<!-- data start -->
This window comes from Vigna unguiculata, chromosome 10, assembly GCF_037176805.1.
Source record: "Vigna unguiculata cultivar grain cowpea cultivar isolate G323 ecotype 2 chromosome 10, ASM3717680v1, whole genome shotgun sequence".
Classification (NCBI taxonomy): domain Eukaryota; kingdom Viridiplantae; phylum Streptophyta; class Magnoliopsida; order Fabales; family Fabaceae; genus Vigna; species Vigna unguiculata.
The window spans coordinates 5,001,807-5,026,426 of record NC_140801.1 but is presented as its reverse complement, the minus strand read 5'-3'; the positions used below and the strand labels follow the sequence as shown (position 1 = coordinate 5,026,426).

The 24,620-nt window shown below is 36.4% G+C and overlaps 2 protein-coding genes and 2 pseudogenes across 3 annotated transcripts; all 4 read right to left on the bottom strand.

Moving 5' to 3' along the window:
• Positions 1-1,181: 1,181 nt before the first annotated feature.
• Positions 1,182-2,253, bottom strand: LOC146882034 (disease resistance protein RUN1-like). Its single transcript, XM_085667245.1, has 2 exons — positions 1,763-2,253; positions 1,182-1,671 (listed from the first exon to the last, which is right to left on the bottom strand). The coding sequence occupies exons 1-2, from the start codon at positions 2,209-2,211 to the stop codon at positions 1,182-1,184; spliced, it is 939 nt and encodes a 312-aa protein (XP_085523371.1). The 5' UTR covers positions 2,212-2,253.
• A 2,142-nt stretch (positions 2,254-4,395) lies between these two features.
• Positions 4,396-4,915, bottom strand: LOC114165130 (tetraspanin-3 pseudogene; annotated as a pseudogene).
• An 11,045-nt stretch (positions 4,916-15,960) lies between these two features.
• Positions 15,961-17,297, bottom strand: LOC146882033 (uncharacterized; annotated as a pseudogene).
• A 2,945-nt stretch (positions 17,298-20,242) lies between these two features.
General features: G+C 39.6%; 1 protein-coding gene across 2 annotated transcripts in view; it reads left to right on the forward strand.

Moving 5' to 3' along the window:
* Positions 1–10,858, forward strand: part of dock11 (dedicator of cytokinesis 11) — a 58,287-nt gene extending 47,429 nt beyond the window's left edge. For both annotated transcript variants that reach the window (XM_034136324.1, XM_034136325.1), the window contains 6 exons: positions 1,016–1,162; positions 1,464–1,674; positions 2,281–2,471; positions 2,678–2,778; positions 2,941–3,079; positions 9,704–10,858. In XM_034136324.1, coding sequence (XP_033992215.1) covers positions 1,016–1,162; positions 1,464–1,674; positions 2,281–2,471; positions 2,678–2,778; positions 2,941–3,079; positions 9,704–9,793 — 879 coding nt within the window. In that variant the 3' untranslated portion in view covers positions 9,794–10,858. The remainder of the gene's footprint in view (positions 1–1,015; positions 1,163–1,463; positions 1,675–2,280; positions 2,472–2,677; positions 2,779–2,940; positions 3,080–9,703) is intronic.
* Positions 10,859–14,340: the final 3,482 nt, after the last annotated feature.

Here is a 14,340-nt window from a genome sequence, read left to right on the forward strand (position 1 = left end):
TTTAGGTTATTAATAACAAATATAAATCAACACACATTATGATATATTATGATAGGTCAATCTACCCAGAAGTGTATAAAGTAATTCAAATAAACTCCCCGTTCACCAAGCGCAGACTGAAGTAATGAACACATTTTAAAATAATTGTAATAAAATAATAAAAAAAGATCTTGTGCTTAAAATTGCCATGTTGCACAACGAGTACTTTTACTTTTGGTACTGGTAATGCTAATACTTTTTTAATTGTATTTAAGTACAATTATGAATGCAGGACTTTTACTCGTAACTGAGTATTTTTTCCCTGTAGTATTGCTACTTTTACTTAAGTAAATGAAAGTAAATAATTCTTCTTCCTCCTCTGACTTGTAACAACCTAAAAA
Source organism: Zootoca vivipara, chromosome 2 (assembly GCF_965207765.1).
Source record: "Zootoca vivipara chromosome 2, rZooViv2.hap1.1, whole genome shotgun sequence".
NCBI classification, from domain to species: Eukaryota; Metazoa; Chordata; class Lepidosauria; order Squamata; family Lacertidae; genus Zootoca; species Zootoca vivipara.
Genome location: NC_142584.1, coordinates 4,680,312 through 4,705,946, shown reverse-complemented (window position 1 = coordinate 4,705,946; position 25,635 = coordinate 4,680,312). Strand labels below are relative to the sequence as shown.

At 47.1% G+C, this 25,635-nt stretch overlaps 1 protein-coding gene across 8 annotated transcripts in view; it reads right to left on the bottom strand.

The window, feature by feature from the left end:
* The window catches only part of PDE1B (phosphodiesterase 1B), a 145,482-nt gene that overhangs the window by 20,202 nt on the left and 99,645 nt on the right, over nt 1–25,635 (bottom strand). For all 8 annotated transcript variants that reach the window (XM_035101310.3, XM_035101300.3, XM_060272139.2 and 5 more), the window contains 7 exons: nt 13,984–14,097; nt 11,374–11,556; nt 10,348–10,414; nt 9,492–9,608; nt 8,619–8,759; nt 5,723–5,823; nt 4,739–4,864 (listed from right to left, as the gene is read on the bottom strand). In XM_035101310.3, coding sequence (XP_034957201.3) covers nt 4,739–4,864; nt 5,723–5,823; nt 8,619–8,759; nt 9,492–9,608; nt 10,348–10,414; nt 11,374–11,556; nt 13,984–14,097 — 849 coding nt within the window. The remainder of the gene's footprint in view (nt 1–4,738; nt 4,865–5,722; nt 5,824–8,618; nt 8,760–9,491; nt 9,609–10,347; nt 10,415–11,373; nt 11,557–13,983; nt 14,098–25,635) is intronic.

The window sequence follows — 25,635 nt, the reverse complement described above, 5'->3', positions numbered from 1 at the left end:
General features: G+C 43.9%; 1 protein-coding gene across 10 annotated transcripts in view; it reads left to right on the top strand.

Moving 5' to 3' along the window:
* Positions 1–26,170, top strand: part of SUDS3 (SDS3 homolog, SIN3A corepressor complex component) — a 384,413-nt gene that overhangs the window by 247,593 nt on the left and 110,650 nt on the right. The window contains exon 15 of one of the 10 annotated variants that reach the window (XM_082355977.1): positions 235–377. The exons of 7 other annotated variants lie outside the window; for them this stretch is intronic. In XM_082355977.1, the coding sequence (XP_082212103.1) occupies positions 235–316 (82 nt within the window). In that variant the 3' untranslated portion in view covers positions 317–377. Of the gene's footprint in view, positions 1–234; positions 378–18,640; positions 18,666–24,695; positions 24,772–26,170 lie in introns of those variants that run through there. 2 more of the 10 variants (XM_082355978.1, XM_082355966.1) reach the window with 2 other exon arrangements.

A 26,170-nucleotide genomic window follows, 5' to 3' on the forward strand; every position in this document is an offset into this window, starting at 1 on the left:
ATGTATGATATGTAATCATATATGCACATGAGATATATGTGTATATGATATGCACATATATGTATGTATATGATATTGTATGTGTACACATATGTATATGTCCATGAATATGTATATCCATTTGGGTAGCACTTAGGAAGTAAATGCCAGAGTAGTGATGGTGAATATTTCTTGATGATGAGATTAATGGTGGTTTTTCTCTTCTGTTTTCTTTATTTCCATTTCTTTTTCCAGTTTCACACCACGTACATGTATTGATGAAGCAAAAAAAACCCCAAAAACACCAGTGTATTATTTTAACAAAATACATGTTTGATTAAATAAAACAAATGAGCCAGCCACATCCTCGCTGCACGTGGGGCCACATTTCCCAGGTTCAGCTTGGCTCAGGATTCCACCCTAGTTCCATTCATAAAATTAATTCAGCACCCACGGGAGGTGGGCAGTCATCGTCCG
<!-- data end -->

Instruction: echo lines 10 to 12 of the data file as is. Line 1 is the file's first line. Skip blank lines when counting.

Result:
• Positions 4,396-4,915, bottom strand: LOC114165130 (tetraspanin-3 pseudogene; annotated as a pseudogene).
• An 11,045-nt stretch (positions 4,916-15,960) lies between these two features.
• Positions 15,961-17,297, bottom strand: LOC146882033 (uncharacterized; annotated as a pseudogene).